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The Medicare Part A Trust Fund Could Become Insolvent by 2026

The Medicare Part A trust fund, or the Hospital Insurance trust fund, is where your Medicare taxes go throughout your working years. If you or your spouse contribute enough, you get premium-free hospital insurance when you reach Medicare eligibility.

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Yet, official reports project that by 2026, without changes, less money will enter the Part A trust fund than it needs to spend. Thus, it could become insolvent, causing concern for Medicare beneficiaries. But, what are the further implications of potential insolvency? Read on to learn more.

Medicare Part A Trust Fund Solvency Projections

The trust fund for Part A shows signs of running out of money in 2026, as revealed by the 2021 Medicare Trustees report. Unfortunately, trustees had the same projection in 2019, but they didn’t anticipate the negative effects of the coronavirus.

If insolvency is reached, it would be the first time in Medicare’s history. For perspective, reserves decreased by $60 billion to $134 billion toward the end of 2020. Another concern among Medicare trustees is the determination that the program doesn’t have enough money to last the next decade.

How the Medicare Part A Trust Fund Works

The Medicare Part A trust finances health services that include hospital stays, hospice, and skilled nursing facilities. Payroll taxes, general tax revenue, and Part A premiums fund the program.

Medicare Part B and Part D are funded by a separate trust fund, known as the Supplemental Medicare Insurance (SMI) trust fund. General tax funding and monthly premiums fund SMI. The program pays for beneficiaries’ remaining health services that the Hospital Insurance Trust Fund does not cover.

Why is Medicare Running Out of Money?

The looming Medicare crisis continues to concern lawmakers and beneficiaries. As problems persist, trustees disclose that the COVID-19 pandemic impacted Medicare even more.

Particularly, the payroll taxes funding the Part A were lower due to COVID-19’s impact on the labor markets. Spending also took a hit, as funding went toward testing and treatment. Yet, there was no impact on services such as prescription drugs and physician-administration drugs.

Medicare Advantage enrollment is expected to rise at a faster rate than the previous year. Advantage plans are more expensive for the government than Original Medicare and could financially drain the Part A Trust Fund. Additionally, Medicare trustees expect the program’s expenditures to be lower than last year due to lower projected provider payment updates.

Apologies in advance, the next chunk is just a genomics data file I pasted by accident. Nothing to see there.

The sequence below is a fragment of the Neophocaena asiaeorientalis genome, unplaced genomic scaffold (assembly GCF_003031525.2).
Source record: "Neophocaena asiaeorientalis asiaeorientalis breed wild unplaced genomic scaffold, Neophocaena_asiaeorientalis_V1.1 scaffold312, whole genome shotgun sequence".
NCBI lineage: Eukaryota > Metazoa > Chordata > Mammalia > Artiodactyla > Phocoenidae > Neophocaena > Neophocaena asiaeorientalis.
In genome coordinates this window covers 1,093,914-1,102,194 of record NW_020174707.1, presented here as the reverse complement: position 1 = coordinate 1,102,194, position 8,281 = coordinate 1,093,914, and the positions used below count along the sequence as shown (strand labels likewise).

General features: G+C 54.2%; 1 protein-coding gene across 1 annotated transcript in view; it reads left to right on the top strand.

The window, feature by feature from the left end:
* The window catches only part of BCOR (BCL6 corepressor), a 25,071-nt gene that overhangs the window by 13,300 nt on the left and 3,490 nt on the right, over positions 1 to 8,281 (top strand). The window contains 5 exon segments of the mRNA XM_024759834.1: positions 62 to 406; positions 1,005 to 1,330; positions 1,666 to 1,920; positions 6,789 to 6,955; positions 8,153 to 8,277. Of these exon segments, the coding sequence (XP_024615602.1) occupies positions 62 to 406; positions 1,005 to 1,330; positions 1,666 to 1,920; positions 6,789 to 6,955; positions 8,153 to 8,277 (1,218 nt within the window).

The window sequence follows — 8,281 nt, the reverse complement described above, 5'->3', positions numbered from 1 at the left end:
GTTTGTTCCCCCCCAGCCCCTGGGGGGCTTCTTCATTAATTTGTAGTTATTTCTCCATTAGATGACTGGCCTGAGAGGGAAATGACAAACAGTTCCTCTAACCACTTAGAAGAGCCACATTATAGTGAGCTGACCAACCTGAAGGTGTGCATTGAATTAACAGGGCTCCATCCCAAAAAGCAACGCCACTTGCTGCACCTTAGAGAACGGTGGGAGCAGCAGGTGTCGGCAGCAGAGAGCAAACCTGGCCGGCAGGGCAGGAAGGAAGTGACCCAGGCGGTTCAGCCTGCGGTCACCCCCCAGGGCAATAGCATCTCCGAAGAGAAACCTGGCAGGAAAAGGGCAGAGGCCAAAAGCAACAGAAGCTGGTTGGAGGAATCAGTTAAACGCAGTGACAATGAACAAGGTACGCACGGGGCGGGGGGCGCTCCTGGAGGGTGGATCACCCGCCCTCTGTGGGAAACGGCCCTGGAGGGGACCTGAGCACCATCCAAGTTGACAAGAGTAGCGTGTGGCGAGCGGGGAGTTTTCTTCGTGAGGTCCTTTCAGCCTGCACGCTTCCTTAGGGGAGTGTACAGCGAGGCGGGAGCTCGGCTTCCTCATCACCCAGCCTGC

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Medicare Funding Warning

This year makes the fifth consecutive year that a Medicare funding warning has occurred. The warning triggers when the program’s funding and spending affect the federal budget. When this happens, lawmakers must respond. Before it can go into effect, the President must submit a proposal to Congress nearly two weeks after turning in the Fiscal Year Budget.

How Can the Part A Trust Fund Reach Solvency?

Despite the projections that the trust fund will run out of money, if lawmakers act now, they can prevent this from happening. According to bipartisan analysts, there are solutions.

For instance, Medicare could wipe out payment debts and provide payment reforms to help beneficiaries afford their coverage. Other options include expanding revenue.

In conclusion, officials suggest Medicare finds ways to increase revenue and reduce overspending. Failing to do so could hurt the economy and put the health program in jeopardy.

Kayla Hopkins

Kayla Hopkins

Content Editor
Kayla Hopkins is an accomplished writer and Medicare guru serving as the Editor of MedicareFAQ.com. Upon completing her Communications degree from Ohio University, Kayla dedicated her time to understanding the ever-evolving landscape of healthcare. With her extensive background as a Licensed Insurance Agent, she brings a wealth of knowledge and expertise to her writing.


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